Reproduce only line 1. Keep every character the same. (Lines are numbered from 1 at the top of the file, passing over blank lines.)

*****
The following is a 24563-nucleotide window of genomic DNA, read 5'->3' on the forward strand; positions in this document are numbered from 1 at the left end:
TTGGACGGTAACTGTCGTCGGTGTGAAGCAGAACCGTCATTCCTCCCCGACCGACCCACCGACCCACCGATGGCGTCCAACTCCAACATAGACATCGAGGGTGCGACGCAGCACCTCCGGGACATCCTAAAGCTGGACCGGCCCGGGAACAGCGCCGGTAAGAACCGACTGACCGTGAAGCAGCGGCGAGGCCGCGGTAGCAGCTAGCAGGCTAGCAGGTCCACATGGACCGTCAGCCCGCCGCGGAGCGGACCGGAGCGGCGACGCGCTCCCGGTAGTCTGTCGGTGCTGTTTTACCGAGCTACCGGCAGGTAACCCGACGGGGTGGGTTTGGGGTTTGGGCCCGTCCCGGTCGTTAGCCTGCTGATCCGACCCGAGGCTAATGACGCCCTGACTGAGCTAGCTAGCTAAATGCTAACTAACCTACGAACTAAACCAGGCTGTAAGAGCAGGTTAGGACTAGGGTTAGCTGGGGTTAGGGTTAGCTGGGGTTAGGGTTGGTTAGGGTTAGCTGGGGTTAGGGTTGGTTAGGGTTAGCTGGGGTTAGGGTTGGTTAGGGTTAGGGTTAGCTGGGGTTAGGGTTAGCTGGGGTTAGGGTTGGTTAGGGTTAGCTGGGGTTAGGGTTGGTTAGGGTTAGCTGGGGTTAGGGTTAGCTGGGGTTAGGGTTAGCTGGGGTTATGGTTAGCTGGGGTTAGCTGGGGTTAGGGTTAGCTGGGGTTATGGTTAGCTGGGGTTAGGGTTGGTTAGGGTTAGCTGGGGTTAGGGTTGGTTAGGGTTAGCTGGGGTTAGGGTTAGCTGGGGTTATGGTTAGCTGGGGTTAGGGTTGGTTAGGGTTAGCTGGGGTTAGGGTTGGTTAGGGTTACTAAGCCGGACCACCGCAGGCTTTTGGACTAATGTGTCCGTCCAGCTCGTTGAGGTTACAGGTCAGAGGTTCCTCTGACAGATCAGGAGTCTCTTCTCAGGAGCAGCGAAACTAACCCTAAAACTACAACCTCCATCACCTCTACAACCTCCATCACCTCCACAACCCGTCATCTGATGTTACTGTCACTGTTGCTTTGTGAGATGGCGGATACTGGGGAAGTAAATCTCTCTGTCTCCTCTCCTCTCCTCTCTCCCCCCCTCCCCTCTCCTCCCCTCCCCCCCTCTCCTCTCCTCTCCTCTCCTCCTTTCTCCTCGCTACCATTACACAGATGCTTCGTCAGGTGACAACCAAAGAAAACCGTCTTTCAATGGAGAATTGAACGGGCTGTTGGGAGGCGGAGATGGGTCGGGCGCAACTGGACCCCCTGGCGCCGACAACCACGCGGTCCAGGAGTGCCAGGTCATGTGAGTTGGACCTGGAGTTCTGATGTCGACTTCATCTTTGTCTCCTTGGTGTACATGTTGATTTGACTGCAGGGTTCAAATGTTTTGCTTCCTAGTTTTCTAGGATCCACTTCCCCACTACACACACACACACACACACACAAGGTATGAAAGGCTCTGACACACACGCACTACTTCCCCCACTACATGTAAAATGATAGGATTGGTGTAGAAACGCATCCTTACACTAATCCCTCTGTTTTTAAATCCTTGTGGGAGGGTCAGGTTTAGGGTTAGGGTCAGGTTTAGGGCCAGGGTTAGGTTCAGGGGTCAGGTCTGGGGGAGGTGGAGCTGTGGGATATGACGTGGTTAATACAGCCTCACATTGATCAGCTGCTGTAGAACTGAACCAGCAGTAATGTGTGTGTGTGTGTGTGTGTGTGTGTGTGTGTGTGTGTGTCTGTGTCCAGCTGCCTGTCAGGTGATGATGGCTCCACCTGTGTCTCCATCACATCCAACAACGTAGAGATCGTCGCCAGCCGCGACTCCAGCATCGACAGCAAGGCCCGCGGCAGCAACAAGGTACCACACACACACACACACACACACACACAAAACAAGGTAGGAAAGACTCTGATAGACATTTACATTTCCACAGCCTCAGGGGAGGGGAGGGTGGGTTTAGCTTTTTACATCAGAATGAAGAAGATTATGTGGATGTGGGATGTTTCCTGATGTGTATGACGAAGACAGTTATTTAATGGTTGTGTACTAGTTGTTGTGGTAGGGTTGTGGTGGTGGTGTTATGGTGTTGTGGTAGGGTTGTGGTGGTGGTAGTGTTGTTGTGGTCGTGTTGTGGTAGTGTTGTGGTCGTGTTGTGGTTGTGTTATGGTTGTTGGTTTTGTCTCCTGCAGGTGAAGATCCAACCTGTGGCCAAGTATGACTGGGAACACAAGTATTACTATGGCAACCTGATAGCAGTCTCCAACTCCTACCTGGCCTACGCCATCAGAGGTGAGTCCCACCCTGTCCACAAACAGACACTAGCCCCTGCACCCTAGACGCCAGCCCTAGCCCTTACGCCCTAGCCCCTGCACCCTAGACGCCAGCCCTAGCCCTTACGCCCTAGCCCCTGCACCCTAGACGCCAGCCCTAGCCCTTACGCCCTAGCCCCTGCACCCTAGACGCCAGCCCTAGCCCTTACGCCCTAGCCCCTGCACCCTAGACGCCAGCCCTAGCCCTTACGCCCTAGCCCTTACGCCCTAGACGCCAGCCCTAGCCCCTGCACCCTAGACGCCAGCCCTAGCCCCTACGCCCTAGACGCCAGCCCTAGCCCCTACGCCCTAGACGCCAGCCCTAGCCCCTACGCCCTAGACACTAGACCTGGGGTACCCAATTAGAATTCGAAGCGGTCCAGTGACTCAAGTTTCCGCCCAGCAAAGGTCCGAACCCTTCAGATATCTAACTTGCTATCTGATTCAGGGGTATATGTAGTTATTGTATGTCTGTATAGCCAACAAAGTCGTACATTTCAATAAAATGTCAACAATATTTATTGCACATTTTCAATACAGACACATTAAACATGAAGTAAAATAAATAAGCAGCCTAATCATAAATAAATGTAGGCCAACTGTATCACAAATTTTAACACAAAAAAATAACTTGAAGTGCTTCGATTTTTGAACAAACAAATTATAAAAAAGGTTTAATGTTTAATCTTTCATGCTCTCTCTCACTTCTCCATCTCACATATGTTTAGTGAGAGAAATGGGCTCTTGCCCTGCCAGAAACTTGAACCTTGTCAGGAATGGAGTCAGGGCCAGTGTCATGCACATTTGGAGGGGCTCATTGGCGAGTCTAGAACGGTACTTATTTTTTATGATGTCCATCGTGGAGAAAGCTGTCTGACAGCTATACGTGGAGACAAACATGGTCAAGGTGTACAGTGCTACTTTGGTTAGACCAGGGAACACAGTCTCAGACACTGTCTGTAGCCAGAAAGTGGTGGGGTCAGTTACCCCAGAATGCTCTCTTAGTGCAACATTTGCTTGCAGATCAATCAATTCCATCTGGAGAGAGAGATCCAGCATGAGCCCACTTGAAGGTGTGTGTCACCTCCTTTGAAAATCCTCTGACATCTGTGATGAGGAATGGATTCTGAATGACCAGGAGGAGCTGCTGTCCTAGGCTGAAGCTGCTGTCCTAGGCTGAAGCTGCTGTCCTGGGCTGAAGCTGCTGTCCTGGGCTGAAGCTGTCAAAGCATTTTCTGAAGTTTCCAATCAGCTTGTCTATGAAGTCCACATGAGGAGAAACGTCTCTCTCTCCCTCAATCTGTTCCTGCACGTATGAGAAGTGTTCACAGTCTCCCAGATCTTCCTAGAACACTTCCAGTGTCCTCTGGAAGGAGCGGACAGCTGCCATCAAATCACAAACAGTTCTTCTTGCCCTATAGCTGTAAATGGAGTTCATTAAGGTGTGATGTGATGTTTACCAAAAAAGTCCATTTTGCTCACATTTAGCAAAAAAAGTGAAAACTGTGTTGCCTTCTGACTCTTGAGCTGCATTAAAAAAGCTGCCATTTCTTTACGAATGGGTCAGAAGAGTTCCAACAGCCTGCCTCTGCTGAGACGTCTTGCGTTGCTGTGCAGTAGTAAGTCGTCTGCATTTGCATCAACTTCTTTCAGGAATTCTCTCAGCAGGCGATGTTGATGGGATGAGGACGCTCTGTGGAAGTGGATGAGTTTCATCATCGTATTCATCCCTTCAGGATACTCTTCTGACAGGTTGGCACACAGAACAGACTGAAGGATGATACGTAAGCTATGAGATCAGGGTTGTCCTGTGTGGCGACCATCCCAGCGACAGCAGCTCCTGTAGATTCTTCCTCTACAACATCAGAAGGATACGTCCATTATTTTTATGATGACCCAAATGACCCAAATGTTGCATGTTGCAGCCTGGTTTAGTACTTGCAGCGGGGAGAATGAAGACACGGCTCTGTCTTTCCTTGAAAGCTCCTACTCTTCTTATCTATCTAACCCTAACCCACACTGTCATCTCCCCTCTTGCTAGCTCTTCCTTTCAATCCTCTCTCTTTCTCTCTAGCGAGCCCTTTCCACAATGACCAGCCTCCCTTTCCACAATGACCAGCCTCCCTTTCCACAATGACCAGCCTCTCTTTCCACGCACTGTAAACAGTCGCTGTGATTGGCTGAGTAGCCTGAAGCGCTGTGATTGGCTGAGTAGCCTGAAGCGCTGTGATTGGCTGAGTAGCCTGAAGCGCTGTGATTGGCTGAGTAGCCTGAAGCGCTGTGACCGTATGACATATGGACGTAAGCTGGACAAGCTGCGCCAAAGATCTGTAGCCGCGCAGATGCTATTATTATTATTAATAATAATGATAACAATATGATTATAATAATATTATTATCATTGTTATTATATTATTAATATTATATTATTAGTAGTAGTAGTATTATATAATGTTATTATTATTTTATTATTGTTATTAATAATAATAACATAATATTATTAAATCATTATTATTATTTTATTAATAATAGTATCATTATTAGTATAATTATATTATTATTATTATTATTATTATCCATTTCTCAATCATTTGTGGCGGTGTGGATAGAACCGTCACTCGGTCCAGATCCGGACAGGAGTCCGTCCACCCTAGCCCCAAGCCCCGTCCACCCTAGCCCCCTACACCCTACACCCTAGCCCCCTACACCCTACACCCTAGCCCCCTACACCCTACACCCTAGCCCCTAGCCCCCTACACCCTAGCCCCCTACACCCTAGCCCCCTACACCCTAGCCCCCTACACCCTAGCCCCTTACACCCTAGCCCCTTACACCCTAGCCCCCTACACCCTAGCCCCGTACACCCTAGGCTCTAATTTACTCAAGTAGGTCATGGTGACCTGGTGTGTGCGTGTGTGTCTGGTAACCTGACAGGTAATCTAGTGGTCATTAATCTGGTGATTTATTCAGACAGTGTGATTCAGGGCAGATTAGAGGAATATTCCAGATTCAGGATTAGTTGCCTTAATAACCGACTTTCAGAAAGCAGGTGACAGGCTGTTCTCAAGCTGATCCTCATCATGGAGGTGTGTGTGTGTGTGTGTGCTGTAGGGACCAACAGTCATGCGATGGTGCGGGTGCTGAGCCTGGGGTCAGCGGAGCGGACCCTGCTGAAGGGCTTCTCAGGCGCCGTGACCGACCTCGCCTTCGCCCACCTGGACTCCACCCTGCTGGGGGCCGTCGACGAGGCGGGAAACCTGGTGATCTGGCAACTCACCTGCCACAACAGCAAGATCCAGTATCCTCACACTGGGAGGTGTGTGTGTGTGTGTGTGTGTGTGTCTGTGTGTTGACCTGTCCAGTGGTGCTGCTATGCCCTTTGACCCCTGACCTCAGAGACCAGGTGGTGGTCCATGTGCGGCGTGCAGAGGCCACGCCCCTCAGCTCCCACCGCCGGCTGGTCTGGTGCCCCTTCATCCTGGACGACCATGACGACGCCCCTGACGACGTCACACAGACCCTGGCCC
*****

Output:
The following is a 24563-nucleotide window of genomic DNA, read 5'->3' on the forward strand; positions in this document are numbered from 1 at the left end: